1 comentariu »

    The UK Guardian reported today that Yuval Diskin, the former chief of Israel’s internal security organisation, Shin Bet, said that:

    …the prime minister, Binyamin Netanyahu, and defence minister, Ehud Barak – the principal advocates of military action against Iran’s nuclear programme – were unfit to lead the country and could not be trusted to conduct a war. The „messianic” pair were misleading the public on the merits of an attack.

    The Guardian went on to report that:

    The former Shin Bet chief did not confine his comments to Iran. On peace negotiations with the Palestinians, he said: „Forget all about the stories they’re selling you in the media about how we want to talk but [Palestinian president Mahmoud Abbas] doesn’t, and so forth. I’m telling you, we’re not talking with the Palestinians because this government has no interest in talking with the Palestinians … I know from up close what is going on in that area”.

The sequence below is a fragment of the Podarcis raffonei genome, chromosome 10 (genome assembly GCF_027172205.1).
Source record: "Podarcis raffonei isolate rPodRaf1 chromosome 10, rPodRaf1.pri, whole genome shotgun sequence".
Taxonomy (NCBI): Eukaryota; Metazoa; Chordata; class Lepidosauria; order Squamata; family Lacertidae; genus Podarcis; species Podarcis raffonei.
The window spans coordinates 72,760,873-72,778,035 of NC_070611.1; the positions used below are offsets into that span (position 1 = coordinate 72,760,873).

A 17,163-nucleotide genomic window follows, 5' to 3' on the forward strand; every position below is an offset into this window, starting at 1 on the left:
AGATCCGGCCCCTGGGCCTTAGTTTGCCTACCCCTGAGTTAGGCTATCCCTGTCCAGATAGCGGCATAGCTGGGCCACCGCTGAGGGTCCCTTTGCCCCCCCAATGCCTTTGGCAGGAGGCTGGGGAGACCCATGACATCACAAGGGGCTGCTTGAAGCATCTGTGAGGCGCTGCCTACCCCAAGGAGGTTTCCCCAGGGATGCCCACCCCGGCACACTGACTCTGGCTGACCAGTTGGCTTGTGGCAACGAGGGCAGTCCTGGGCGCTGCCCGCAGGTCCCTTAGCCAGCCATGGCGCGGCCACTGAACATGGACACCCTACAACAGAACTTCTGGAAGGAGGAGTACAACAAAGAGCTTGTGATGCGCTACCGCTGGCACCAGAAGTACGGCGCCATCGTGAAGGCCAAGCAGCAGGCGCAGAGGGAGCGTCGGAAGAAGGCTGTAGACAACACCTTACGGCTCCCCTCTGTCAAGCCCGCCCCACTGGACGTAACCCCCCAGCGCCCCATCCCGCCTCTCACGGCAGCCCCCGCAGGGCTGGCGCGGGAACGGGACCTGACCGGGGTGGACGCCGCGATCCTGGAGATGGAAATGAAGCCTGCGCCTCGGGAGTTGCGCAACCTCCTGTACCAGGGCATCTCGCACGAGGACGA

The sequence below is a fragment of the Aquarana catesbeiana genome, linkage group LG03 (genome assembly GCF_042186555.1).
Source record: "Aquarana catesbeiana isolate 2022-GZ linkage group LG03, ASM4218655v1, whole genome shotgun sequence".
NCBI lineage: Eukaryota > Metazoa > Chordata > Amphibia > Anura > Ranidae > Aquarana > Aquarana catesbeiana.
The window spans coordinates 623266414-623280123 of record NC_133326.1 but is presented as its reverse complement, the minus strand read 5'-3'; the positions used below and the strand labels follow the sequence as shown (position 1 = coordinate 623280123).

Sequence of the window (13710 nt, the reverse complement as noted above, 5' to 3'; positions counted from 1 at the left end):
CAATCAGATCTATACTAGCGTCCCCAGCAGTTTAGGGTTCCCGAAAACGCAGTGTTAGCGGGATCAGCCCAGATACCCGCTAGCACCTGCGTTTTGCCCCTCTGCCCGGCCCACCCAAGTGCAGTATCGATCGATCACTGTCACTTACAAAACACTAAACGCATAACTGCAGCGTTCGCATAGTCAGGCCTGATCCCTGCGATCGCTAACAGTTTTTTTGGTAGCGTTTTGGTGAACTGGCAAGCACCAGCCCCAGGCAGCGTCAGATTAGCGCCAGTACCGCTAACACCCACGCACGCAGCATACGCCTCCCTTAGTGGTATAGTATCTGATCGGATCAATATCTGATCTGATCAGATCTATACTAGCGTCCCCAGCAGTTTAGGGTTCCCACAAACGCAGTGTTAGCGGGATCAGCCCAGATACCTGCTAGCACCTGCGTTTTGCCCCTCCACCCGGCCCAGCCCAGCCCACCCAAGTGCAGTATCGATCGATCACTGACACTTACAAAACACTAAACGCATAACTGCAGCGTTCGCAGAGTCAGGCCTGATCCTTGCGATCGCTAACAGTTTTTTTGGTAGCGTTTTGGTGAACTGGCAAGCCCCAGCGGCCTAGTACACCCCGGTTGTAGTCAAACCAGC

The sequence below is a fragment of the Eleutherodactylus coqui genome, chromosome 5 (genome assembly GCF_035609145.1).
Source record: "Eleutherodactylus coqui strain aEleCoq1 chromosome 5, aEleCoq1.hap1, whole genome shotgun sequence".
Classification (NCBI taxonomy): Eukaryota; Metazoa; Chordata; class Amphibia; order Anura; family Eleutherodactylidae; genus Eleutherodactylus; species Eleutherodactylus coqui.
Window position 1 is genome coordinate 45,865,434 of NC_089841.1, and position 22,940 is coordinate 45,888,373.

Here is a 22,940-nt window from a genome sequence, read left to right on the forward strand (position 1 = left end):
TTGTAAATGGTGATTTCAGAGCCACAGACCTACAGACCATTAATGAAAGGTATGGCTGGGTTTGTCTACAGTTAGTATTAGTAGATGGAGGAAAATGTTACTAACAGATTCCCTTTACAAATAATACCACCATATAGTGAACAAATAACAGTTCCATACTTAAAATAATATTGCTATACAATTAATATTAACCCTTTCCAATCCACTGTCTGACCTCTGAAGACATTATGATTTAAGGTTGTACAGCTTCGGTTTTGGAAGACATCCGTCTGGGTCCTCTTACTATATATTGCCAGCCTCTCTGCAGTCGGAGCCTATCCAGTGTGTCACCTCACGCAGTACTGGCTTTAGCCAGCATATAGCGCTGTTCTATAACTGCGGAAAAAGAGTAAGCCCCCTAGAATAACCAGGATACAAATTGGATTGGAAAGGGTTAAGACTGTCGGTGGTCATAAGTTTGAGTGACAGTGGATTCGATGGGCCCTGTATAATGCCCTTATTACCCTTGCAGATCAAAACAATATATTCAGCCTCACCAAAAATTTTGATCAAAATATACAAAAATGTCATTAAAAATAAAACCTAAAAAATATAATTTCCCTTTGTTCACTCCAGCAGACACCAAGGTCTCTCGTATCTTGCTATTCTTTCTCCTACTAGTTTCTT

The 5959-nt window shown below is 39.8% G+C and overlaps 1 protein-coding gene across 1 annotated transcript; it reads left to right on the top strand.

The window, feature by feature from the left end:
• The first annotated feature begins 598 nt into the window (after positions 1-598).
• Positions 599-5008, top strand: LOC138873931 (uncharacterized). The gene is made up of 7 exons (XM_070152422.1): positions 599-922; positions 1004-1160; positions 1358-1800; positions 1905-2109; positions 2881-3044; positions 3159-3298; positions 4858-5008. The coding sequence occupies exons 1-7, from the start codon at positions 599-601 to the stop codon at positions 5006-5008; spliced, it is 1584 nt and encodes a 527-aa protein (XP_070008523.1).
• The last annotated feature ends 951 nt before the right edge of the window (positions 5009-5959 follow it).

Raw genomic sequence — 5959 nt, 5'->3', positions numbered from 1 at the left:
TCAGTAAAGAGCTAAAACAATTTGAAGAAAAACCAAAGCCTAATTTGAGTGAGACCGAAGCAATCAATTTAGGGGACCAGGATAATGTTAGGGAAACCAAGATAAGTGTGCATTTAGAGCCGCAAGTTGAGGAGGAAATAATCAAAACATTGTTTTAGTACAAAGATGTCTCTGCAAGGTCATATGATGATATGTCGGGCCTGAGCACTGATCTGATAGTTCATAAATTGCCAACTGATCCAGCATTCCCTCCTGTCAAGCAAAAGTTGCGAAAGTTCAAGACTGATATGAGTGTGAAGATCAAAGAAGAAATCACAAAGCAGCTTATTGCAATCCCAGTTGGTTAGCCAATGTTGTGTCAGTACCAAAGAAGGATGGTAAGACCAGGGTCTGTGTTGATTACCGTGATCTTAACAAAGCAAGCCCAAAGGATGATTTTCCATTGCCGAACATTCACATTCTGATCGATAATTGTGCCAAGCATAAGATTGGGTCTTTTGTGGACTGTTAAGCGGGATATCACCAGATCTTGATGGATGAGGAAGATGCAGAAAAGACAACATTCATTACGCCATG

Diskin presented the Iran issue and the Palestinian issue as though they were two separate issues that needed to be dealt with but which he considered were being handled badly by Netanyahu and Barak.

    The reality, however, is that the two issues are very much related to each other; indeed, the extreme right-wing Zionist obsession with Iran is because the Zionists real determination is to not only never allow the Palestinian people to ever have a state of their own, but to occupy and eventually annex the West Bank, the Gaza Strip and southern Lebanon up to the Litani River. Together with the Golan Heights, which they have already annexed after taking it from Syria, they hope to realise their long held dream of creating a Greater Israel. Iran comes into the picture because it is Iran that supports the two organisations, Hamas and Hezbollah, which are preventing the Greater Israel Zionists from realising their dream.